The IFP in KwaZulu-Natal is calling on the Department of Education to facilitate community consultations with all the schools impacted by the plan to close over 900 schools in KZN. MEC Frazer must be led to comprehend the importance of her current responsibility of safeguarding the future of millions of learners.
Public participation and consultation cannot be reduced to merely making information public.
It is therefore disappointing to witness government making pronouncements – without details of how public participation will occur. An important way in which communities, particularly traditional communities, participate in government decision-making is through traditional authorities.
The Department must therefore ensure they consult with Amakhosi, as opposed to simply announcing plans that impact them. Ward committees also provide a structured model for public consultation and participation, and we suggest the Department also make use of these structures.
It is reported that the rationale for closing the 900 schools is low enrolment rates.
The IFP is deeply concerned, as closing down these schools will force hundreds – if not thousands – of learners to walk long distances to school. In the same vein, this will also make it challenging for parents, especially in rural areas, who will need to travel long distances to attend parents’ meetings or to assess the child’s performance and attend school governing body meetings.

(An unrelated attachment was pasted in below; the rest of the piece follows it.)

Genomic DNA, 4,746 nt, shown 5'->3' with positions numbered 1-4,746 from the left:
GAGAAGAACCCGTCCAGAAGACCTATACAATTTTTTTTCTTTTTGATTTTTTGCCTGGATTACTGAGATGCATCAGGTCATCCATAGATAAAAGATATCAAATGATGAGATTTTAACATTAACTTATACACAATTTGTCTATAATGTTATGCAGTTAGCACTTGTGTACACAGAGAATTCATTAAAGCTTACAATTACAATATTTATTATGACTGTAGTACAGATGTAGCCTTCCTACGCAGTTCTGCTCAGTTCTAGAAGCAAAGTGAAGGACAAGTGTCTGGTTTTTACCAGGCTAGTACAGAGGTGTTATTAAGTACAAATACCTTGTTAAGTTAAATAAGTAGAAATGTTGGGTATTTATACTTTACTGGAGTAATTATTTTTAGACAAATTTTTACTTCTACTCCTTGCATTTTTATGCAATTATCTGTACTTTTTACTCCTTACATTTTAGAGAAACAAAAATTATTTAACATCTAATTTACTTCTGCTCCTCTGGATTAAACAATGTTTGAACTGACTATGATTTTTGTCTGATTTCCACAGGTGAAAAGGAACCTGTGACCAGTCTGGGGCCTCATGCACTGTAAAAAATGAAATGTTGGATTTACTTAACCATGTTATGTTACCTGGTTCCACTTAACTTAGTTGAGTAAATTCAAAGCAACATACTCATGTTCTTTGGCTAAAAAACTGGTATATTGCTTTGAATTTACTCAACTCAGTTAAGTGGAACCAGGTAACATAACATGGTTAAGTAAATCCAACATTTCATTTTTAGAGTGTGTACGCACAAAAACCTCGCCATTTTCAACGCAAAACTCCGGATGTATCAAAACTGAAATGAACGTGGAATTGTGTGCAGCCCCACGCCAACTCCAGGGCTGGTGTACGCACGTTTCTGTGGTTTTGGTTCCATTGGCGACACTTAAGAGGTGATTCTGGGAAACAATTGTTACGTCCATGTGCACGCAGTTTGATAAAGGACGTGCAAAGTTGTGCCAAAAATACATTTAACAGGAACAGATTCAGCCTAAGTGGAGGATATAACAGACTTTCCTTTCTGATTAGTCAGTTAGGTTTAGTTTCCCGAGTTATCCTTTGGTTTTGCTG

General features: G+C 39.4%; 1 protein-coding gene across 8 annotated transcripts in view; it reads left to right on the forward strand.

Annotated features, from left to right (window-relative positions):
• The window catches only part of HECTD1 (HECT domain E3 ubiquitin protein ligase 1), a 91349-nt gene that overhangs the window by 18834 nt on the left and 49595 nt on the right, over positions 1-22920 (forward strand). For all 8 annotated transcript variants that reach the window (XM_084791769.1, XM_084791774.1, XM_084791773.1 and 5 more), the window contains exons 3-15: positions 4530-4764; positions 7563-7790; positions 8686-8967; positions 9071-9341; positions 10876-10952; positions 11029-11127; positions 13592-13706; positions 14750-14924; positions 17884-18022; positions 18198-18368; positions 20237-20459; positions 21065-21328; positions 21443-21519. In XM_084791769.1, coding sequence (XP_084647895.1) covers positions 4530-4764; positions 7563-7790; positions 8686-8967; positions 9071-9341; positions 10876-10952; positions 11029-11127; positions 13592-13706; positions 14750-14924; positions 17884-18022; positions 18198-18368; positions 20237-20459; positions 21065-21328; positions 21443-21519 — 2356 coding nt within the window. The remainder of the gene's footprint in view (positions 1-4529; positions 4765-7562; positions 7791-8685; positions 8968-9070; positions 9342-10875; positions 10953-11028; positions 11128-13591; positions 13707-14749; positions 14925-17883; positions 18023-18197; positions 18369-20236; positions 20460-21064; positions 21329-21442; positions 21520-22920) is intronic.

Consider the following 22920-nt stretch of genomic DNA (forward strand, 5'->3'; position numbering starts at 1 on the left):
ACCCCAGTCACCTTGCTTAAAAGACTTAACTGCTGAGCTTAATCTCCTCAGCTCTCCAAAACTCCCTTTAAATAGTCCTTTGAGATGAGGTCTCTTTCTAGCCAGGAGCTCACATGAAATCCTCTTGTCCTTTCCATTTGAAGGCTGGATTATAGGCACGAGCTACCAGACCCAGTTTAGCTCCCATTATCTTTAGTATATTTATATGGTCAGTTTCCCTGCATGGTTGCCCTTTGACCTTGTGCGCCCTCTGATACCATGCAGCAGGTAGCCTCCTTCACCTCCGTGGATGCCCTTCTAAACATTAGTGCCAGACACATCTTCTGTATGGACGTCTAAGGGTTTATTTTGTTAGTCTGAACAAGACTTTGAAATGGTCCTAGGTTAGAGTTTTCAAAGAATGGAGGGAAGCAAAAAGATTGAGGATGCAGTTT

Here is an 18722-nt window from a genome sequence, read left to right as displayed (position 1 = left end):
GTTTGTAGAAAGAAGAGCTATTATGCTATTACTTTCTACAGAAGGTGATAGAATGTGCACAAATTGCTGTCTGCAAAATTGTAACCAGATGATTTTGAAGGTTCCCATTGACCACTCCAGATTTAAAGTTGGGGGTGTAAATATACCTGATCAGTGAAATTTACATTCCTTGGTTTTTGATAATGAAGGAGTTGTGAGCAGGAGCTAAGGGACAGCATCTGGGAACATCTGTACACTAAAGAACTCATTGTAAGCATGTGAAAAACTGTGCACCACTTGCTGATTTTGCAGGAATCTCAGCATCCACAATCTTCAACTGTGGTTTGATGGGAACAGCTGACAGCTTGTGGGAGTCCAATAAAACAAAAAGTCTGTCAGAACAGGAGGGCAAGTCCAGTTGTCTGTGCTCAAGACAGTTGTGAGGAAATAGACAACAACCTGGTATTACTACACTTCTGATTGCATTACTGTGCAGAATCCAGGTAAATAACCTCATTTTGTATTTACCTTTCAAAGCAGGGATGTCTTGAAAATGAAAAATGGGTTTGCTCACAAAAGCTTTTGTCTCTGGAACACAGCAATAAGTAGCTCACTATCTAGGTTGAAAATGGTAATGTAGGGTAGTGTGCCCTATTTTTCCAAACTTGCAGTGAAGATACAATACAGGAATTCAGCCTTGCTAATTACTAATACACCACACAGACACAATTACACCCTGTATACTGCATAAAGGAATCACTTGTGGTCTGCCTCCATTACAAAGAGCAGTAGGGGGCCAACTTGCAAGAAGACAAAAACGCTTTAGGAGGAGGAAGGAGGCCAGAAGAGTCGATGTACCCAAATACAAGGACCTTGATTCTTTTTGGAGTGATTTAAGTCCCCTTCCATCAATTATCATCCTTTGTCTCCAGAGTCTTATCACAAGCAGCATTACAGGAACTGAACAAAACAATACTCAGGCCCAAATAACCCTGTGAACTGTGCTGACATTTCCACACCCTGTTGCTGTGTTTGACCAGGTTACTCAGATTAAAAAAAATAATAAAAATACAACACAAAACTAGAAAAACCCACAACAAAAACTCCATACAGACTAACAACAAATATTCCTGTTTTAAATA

The IFP is further concerned that the bulk of these 900 schools earmarked for closure are rural schools.
With government doing very little, if nothing at all, to ensure that schools in rural areas are fully resourced, efficiently run and well taken care of, it is only to be expected that their enrolment levels will be low. Staff and teachers working in rural schools are not well compensated and this leads to many educators migrating to better schools, leaving the poorest performing rural schools without well-qualified teachers.
The IFP calls on the Department to invest in developing and equipping schools in rural areas, rather than closing them down. More teachers must also be employed from the ever-growing pool of unemployed educators and graduates. This will ensure that parents do not transfer their children to better performing schools.
In addition, the District Development Model compels the Department to consult and plan with municipalities where schools are located. Local government would have made considerable effort to bring some services, such as sanitation, water, and electricity to schools, particularly in rural areas. Closing these schools be reducing the money spent to fruitless and wasteful expenditure.
It is not new for the ANC-led government to close down institutes of learning. When the ANC took over KZN, they closed the Teacher Training Colleges, built under the stewardship of the IFP Founder and President Emeritus Prince, Mangosuthu Buthelezi, to develop the black child.
Thousands of schools are still dealing with the effects of the National School Nutrition Programme (NSNP) predicament, which still leaves many unanswered questions. There seems to be a glowing instability within the Department of Education, under the leadership of MEC Mbali Frazer.
As the IFP, we wish to remind the MEC that education is a hard-won constitutional right, and we would not want these school closures to infringe upon the rights of learners.
Cllr Thami Ntuli
IFP KZN Provincial Chairperson
072 585 5000